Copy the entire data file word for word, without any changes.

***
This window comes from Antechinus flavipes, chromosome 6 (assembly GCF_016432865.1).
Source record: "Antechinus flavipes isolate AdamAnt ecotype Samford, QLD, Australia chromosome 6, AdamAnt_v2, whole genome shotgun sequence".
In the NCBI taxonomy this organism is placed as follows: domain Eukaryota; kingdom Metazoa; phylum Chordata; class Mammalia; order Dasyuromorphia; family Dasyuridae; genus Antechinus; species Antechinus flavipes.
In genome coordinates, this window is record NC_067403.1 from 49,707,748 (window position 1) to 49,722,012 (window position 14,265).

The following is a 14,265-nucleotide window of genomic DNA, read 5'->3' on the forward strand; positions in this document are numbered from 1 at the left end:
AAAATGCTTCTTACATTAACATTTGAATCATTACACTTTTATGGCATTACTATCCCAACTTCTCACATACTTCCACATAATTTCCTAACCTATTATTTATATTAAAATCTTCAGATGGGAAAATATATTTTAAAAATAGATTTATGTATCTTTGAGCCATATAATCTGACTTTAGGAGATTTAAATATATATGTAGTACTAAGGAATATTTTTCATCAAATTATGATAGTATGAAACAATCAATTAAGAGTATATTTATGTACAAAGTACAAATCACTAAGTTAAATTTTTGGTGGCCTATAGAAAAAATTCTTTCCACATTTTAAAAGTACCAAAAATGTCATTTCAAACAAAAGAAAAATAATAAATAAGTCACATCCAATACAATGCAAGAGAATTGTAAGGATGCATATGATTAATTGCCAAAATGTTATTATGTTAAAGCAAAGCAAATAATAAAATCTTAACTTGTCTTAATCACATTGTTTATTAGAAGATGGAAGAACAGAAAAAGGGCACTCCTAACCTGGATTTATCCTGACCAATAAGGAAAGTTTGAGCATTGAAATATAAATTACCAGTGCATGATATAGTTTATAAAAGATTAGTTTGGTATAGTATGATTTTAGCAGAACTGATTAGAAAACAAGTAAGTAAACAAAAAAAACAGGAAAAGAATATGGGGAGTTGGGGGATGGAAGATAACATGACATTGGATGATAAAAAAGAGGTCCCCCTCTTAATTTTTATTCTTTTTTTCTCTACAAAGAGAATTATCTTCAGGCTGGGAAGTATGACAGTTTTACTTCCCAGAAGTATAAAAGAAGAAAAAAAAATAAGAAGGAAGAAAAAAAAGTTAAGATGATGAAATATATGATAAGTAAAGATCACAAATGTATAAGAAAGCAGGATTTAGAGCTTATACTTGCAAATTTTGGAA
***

This window comes from Antechinus flavipes, chromosome 6 (assembly GCF_016432865.1).
Source record: "Antechinus flavipes isolate AdamAnt ecotype Samford, QLD, Australia chromosome 6, AdamAnt_v2, whole genome shotgun sequence".
In the NCBI taxonomy this organism is placed as follows: domain Eukaryota; kingdom Metazoa; phylum Chordata; class Mammalia; order Dasyuromorphia; family Dasyuridae; genus Antechinus; species Antechinus flavipes.
In genome coordinates, this window is record NC_067403.1 from 49,707,748 (window position 1) to 49,722,012 (window position 14,265).

The following is a 14,265-nucleotide window of genomic DNA, read 5'->3' on the forward strand; positions in this document are numbered from 1 at the left end:
AAAATGCTTCTTACATTAACATTTGAATCATTACACTTTTATGGCATTACTATCCCAACTTCTCACATACTTCCACATAATTTCCTAACCTATTATTTATATTAAAATCTTCAGATGGGAAAATATATTTTAAAAATAGATTTATGTATCTTTGAGCCATATAATCTGACTTTAGGAGATTTAAATATATATGTAGTACTAAGGAATATTTTTCATCAAATTATGATAGTATGAAACAATCAATTAAGAGTATATTTATGTACAAAGTACAAATCACTAAGTTAAATTTTTGGTGGCCTATAGAAAAAATTCTTTCCACATTTTAAAAGTACCAAAAATGTCATTTCAAACAAAAGAAAAATAATAAATAAGTCACATCCAATACAATGCAAGAGAATTGTAAGGATGCATATGATTAATTGCCAAAATGTTATTATGTTAAAGCAAAGCAAATAATAAAATCTTAACTTGTCTTAATCACATTGTTTATTAGAAGATGGAAGAACAGAAAAAGGGCACTCCTAACCTGGATTTATCCTGACCAATAAGGAAAGTTTGAGCATTGAAATATAAATTACCAGTGCATGATATAGTTTATAAAAGATTAGTTTGGTATAGTATGATTTTAGCAGAACTGATTAGAAAACAAGTAAGTAAACAAAAAAAACAGGAAAAGAATATGGGGAGTTGGGGGATGGAAGATAACATGACATTGGATGATAAAAAAGAGGTCCCCCTCTTAATTTTTATTCTTTTTTTCTCTACAAAGAGAATTATCTTCAGGCTGGGAAGTATGACAGTTTTACTTCCCAGAAGTATAAAAGAAGAAAAAAAAATAAGAAGGAAGAAAAAAAAGTTAAGATGATGAAATATATGATAAGTAAAGATCACAAATGTATAAGAAAGCAGGATTTAGAGCTTATACTTGCAAATTTTGGAA